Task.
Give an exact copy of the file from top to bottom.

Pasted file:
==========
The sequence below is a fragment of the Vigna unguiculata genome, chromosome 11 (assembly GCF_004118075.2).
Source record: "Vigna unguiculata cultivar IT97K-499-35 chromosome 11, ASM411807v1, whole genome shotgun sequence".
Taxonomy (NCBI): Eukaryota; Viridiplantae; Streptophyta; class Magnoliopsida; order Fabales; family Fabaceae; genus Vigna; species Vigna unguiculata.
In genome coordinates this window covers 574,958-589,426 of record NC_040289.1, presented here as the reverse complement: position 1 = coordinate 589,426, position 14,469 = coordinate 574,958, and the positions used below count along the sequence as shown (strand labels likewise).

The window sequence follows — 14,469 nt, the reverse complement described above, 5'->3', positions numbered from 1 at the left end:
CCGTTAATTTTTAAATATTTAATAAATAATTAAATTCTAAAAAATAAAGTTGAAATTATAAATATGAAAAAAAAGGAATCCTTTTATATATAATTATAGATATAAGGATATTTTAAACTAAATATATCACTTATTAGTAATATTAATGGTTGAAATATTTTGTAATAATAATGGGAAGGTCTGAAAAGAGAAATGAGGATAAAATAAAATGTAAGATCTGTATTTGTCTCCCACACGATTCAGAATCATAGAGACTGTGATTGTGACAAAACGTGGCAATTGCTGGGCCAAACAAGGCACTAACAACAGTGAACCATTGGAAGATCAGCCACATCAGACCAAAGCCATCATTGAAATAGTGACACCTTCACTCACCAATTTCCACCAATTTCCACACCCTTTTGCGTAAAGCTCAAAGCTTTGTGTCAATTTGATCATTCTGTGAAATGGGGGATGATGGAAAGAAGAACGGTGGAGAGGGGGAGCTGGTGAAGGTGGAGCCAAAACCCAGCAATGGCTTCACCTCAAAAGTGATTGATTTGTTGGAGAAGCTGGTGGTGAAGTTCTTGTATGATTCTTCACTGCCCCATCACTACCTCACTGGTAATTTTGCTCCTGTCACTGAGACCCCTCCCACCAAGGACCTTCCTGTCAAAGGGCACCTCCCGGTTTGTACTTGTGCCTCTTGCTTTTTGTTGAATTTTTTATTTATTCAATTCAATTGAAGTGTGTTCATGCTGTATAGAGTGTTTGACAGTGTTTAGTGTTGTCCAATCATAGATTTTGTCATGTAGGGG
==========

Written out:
The sequence below is a fragment of the Vigna unguiculata genome, chromosome 11 (assembly GCF_004118075.2).
Source record: "Vigna unguiculata cultivar IT97K-499-35 chromosome 11, ASM411807v1, whole genome shotgun sequence".
Taxonomy (NCBI): Eukaryota; Viridiplantae; Streptophyta; class Magnoliopsida; order Fabales; family Fabaceae; genus Vigna; species Vigna unguiculata.
In genome coordinates this window covers 574,958-589,426 of record NC_040289.1, presented here as the reverse complement: position 1 = coordinate 589,426, position 14,469 = coordinate 574,958, and the positions used below count along the sequence as shown (strand labels likewise).

The window sequence follows — 14,469 nt, the reverse complement described above, 5'->3', positions numbered from 1 at the left end:
CCGTTAATTTTTAAATATTTAATAAATAATTAAATTCTAAAAAATAAAGTTGAAATTATAAATATGAAAAAAAAGGAATCCTTTTATATATAATTATAGATATAAGGATATTTTAAACTAAATATATCACTTATTAGTAATATTAATGGTTGAAATATTTTGTAATAATAATGGGAAGGTCTGAAAAGAGAAATGAGGATAAAATAAAATGTAAGATCTGTATTTGTCTCCCACACGATTCAGAATCATAGAGACTGTGATTGTGACAAAACGTGGCAATTGCTGGGCCAAACAAGGCACTAACAACAGTGAACCATTGGAAGATCAGCCACATCAGACCAAAGCCATCATTGAAATAGTGACACCTTCACTCACCAATTTCCACCAATTTCCACACCCTTTTGCGTAAAGCTCAAAGCTTTGTGTCAATTTGATCATTCTGTGAAATGGGGGATGATGGAAAGAAGAACGGTGGAGAGGGGGAGCTGGTGAAGGTGGAGCCAAAACCCAGCAATGGCTTCACCTCAAAAGTGATTGATTTGTTGGAGAAGCTGGTGGTGAAGTTCTTGTATGATTCTTCACTGCCCCATCACTACCTCACTGGTAATTTTGCTCCTGTCACTGAGACCCCTCCCACCAAGGACCTTCCTGTCAAAGGGCACCTCCCGGTTTGTACTTGTGCCTCTTGCTTTTTGTTGAATTTTTTATTTATTCAATTCAATTGAAGTGTGTTCATGCTGTATAGAGTGTTTGACAGTGTTTAGTGTTGTCCAATCATAGATTTTGTCATGTAGGGG